For many of us, the subject of slavery is the stuff of history books — something to learn about in school, not a reality that people face today.

In Ghost Fleet, an alarming documentary by directors Shannon Service and Jeffrey Waldron, we are shown a form of modern slavery that sounds impossible, like something out of a nightmare.

Unlike the traditional issue-driven documentary, which typically unfolds like a newsreel, this one plays like a thrilling jungle adventure.

The film's entry point is Patima Tungpuchayakul, a Thai human rights activist and, with her husband, Sompong Srakaew, co-founder of the Labour Rights Promotion Network Foundation (LPN).

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At first, she focused her attention on child labour. But after a while, she could no longer ignore the men who she learned were captured and forced to work on fishing boats.

Ghost Fleet begins with the stories of these men, many of whom were kidnapped from Thailand and Burma (also known as Myanmar) and forced to work on fishing boats for long stretches, handing over their catch to a "mother ship" in exchange for food. One recalls he did not see dry land for years. Service and Waldron dwell on their stories teasingly, just long enough to evoke the hellish reality they faced. Most of the film is a travelogue, with Tungpuchayakul and her LPN colleagues searching for fishermen on remote islands in Indonesia. The goal is rescue, but rescuing them is not so simple.

While slave-caught fish is a disturbing trend — the film explicitly states it can be found in American grocery chains — Ghost Fleet is more stirring as a portrait of real-life heroism. In mainstream Hollywood entertainments, rescue missions often involve hidden fortresses or desperate escapes involving people shackled in a dungeon. In actuality, it's more about patience: Ordinary people who have the dedication to find those who have been forgotten.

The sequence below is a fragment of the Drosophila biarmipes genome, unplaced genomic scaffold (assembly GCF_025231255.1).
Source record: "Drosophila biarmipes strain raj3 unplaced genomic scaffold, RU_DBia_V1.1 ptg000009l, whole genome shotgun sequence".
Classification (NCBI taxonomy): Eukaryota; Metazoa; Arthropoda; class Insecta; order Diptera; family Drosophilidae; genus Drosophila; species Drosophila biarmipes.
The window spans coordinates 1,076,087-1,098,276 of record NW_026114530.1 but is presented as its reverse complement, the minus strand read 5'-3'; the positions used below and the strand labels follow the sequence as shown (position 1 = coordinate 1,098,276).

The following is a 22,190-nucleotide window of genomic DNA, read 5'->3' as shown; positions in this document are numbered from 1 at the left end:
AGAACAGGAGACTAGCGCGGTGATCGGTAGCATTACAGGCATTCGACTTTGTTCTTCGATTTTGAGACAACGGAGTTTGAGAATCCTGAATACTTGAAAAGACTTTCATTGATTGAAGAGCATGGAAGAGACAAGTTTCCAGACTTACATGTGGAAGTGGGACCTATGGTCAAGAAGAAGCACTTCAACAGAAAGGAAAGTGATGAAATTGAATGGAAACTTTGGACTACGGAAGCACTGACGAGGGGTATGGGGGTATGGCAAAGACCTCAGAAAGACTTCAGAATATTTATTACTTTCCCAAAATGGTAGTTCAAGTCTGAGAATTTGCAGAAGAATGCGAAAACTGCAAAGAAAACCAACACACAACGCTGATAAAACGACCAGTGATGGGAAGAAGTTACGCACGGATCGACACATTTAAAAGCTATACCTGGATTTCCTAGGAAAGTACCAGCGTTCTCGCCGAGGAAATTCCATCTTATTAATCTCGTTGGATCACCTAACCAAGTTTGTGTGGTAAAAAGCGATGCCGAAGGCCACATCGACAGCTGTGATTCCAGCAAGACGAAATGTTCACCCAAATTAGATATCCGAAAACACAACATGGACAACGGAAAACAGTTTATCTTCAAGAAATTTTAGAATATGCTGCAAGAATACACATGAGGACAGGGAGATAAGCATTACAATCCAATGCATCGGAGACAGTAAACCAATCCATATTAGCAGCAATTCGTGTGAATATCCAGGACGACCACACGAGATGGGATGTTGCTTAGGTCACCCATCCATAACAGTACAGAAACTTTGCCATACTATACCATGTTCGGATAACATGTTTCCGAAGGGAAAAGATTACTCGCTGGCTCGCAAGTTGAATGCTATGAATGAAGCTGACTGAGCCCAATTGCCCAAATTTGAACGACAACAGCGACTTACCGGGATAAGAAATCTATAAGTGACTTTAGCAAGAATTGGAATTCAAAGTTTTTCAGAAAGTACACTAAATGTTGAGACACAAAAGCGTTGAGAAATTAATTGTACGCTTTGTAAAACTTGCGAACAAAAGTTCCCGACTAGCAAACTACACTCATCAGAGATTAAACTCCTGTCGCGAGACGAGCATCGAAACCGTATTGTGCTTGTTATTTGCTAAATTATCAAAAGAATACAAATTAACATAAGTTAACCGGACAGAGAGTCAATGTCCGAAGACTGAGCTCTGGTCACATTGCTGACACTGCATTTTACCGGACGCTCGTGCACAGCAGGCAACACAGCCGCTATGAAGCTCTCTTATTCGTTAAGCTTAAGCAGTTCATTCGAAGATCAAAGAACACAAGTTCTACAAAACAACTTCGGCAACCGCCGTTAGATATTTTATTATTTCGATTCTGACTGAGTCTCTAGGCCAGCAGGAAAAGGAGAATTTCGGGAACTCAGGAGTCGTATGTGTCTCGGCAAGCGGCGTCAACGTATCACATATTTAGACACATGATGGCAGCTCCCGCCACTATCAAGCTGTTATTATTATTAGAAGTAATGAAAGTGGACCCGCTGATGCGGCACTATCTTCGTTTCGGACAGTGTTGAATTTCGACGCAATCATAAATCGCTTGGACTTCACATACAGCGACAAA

Human rights activist Patima Tungpuchayakul in the film Ghost Fleet. Photo / Vulcan Productions/Abramorama
Human rights activist Patima Tungpuchayakul in the film Ghost Fleet. Photo / Vulcan Productions/Abramorama

As Tungpuchayakul reaches the end of her voyage, she tries to persuade these former slaves to return home with her. Many are too afraid. Some, after being marooned in an unfamiliar place for months or years, have new lives and new families. In the film's most poignant moments, former slaves record video messages for loved ones they have left behind, assuring them they are fine. Some have lost the language they spoke before their abductions.

Aside from a smattering of English dialogue, most of the film is in Thai or Indonesian (along with some indigenous languages). This raises a question: Are these Western filmmakers — separated from their subjects by a language barrier — exploiting people who have already been exploited?

Ghost Fleet makes no attempt to answer this, instead keeping its focus on Tungpuchayakul, who at one point discovers a secret village where illegal fishing still occurs. (The people living there appear to be more alarmed by the camera crew than anything else.) At times, Ghost Fleet is so immersive it's easy to forget we're watching a documentary. At other times, that illusion falls apart.

Despite some unanswered questions and gaps in its storytelling, the film leaves an impression. Yes, it's issue-driven, but in a roundabout way. More than anything, Service and Waldron want their audience to identify with these former slaves, who have had unspeakable things happen to them. By tackling their stories head-on, it makes its point, leaving a bad taste in your mouth about that discounted tuna at your neighbourhood supermarket.